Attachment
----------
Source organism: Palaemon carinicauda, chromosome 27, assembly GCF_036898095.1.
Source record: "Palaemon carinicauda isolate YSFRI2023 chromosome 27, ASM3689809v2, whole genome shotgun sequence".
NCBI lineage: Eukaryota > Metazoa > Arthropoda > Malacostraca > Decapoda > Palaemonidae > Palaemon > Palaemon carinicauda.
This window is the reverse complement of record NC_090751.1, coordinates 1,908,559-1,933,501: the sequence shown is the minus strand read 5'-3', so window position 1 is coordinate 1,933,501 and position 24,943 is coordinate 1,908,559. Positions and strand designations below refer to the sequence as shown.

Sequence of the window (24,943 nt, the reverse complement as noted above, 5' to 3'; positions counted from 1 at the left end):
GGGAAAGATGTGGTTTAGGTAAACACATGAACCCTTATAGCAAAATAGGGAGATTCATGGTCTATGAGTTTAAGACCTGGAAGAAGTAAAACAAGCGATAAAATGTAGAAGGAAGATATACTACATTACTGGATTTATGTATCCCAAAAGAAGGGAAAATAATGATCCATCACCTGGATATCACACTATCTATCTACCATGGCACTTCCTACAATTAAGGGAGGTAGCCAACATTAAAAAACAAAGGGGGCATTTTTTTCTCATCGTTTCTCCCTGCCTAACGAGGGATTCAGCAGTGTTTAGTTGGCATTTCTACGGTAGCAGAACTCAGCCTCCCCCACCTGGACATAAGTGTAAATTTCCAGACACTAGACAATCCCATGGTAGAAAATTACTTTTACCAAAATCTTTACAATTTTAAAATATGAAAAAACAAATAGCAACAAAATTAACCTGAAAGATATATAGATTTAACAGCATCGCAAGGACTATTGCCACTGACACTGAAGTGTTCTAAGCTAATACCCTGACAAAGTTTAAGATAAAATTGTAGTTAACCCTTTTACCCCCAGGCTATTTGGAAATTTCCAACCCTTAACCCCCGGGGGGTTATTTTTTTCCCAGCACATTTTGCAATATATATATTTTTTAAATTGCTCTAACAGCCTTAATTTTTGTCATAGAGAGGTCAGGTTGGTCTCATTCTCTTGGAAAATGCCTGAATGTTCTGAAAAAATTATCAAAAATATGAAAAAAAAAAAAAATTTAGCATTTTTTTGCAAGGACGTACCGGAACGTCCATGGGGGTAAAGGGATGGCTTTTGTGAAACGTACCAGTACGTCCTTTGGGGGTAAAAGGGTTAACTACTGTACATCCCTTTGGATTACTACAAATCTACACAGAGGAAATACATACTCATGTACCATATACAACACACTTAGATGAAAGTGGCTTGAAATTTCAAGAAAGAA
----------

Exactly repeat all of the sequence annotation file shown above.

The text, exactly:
Source organism: Palaemon carinicauda, chromosome 27, assembly GCF_036898095.1.
Source record: "Palaemon carinicauda isolate YSFRI2023 chromosome 27, ASM3689809v2, whole genome shotgun sequence".
NCBI lineage: Eukaryota > Metazoa > Arthropoda > Malacostraca > Decapoda > Palaemonidae > Palaemon > Palaemon carinicauda.
This window is the reverse complement of record NC_090751.1, coordinates 1,908,559-1,933,501: the sequence shown is the minus strand read 5'-3', so window position 1 is coordinate 1,933,501 and position 24,943 is coordinate 1,908,559. Positions and strand designations below refer to the sequence as shown.

Sequence of the window (24,943 nt, the reverse complement as noted above, 5' to 3'; positions counted from 1 at the left end):
GGGAAAGATGTGGTTTAGGTAAACACATGAACCCTTATAGCAAAATAGGGAGATTCATGGTCTATGAGTTTAAGACCTGGAAGAAGTAAAACAAGCGATAAAATGTAGAAGGAAGATATACTACATTACTGGATTTATGTATCCCAAAAGAAGGGAAAATAATGATCCATCACCTGGATATCACACTATCTATCTACCATGGCACTTCCTACAATTAAGGGAGGTAGCCAACATTAAAAAACAAAGGGGGCATTTTTTTCTCATCGTTTCTCCCTGCCTAACGAGGGATTCAGCAGTGTTTAGTTGGCATTTCTACGGTAGCAGAACTCAGCCTCCCCCACCTGGACATAAGTGTAAATTTCCAGACACTAGACAATCCCATGGTAGAAAATTACTTTTACCAAAATCTTTACAATTTTAAAATATGAAAAAACAAATAGCAACAAAATTAACCTGAAAGATATATAGATTTAACAGCATCGCAAGGACTATTGCCACTGACACTGAAGTGTTCTAAGCTAATACCCTGACAAAGTTTAAGATAAAATTGTAGTTAACCCTTTTACCCCCAGGCTATTTGGAAATTTCCAACCCTTAACCCCCGGGGGGTTATTTTTTTCCCAGCACATTTTGCAATATATATATTTTTTAAATTGCTCTAACAGCCTTAATTTTTGTCATAGAGAGGTCAGGTTGGTCTCATTCTCTTGGAAAATGCCTGAATGTTCTGAAAAAATTATCAAAAATATGAAAAAAAAAAAAAATTTAGCATTTTTTTGCAAGGACGTACCGGAACGTCCATGGGGGTAAAGGGATGGCTTTTGTGAAACGTACCAGTACGTCCTTTGGGGGTAAAAGGGTTAACTACTGTACATCCCTTTGGATTACTACAAATCTACACAGAGGAAATACATACTCATGTACCATATACAACACACTTAGATGAAAGTGGCTTGAAATTTCAAGAAAGAA